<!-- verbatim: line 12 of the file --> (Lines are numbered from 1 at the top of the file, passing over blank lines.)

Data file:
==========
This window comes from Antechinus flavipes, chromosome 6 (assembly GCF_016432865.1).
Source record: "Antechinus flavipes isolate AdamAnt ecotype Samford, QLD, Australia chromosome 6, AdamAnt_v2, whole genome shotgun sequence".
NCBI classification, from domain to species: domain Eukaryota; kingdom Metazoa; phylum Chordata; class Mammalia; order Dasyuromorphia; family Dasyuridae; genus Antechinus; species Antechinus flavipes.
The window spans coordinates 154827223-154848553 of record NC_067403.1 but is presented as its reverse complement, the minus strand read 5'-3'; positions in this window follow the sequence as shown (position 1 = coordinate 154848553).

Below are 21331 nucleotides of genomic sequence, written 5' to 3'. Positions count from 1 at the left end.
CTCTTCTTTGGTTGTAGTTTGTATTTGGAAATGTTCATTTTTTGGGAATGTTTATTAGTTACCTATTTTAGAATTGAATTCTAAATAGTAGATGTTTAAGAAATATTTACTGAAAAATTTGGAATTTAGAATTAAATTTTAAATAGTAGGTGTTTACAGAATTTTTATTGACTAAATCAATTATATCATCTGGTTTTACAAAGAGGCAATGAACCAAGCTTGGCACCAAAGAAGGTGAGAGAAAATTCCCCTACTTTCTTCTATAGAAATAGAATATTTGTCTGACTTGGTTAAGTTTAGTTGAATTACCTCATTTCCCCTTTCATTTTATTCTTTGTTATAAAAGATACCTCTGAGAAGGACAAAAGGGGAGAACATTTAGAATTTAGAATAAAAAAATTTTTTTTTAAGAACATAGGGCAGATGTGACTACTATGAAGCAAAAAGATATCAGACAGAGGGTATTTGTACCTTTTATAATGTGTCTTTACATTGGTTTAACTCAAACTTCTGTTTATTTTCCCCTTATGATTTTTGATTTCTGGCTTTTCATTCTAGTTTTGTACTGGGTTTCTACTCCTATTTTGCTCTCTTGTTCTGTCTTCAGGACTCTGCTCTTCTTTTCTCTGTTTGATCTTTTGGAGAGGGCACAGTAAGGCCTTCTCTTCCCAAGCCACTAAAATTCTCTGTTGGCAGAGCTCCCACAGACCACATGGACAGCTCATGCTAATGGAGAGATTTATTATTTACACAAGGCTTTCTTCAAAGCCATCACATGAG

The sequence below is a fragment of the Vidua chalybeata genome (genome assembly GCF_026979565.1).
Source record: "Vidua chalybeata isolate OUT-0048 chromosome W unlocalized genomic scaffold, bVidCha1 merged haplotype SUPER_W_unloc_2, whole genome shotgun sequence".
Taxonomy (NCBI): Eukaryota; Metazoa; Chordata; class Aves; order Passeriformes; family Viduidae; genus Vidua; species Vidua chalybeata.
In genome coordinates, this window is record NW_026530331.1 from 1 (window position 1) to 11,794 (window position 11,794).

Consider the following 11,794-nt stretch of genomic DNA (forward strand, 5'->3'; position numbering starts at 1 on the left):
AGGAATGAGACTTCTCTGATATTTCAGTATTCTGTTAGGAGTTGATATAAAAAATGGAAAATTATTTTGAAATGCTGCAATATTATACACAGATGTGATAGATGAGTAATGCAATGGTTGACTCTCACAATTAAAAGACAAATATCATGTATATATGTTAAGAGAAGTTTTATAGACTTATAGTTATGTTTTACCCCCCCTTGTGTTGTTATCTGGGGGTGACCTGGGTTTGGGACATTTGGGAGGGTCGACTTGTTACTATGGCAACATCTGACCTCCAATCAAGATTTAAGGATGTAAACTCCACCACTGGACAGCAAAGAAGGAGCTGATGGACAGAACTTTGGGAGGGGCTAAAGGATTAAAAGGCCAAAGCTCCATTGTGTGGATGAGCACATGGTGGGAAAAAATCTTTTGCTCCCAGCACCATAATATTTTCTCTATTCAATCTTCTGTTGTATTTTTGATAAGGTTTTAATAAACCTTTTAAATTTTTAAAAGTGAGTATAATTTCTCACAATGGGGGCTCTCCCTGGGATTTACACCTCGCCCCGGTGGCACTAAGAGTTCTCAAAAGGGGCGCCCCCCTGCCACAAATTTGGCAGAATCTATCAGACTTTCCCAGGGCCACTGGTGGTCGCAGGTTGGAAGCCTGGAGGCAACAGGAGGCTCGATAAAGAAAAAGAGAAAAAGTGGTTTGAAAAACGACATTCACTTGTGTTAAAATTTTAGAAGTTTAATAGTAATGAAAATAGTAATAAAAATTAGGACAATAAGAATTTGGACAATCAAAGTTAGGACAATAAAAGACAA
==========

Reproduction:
AGGAATGAGACTTCTCTGATATTTCAGTATTCTGTTAGGAGTTGATATAAAAAATGGAAAATTATTTTGAAATGCTGCAATATTATACACAGATGTGATAGATGAGTAATGCAATGGTTGACTCTCACAATTAAAAGACAAATATCATGTATATATGTTAAGAGAAGTTTTATAGACTTATAGTTATGTTTTACCCCCCCTTGTGTTGTTATCTGGGGGTGACCTGGGTTTGGGACATTTGGGAGGGTCGACTTGTTACTATGGCAACATCTGACCTCCAATCAAGATTTAAGGATGTAAACTCCACCACTGGACAGCAAAGAAGGAGCTGATGGACAGAACTTTGGGAGGGGCTAAAGGATTAAAAGGCCAAAGCTCCATTGTGTGGATGAGCACATGGTGGGAAAAAATCTTTTGCTCCCAGCACCATAATATTTTCTCTATTCAATCTTCTGTTGTATTTTTGATAAGGTTTTAATAAACCTTTTAAATTTTTAAAAGTGAGTATAATTTCTCACAATGGGGGCTCTCCCTGGGATTTACACCTCGCCCCGGTGGCACTAAGAGTTCTCAAAAGGGGCGCCCCCCTGCCACAAATTTGGCAGAATCTATCAGACTTTCCCAGGGCCACTGGTGGTCGCAGGTTGGAAGCCTGGAGGCAACAGGAGGCTCGATAAAGAAAAAGAGAAAAAGTGGTTTGAAAAACGACATTCACTTGTGTTAAAATTTTAGAAGTTTAATAGTAATGAAAATAGTAATAAAAATTAGGACAATAAGAATTTGGACAATCAAAGTTAGGACAATAAAAGACAA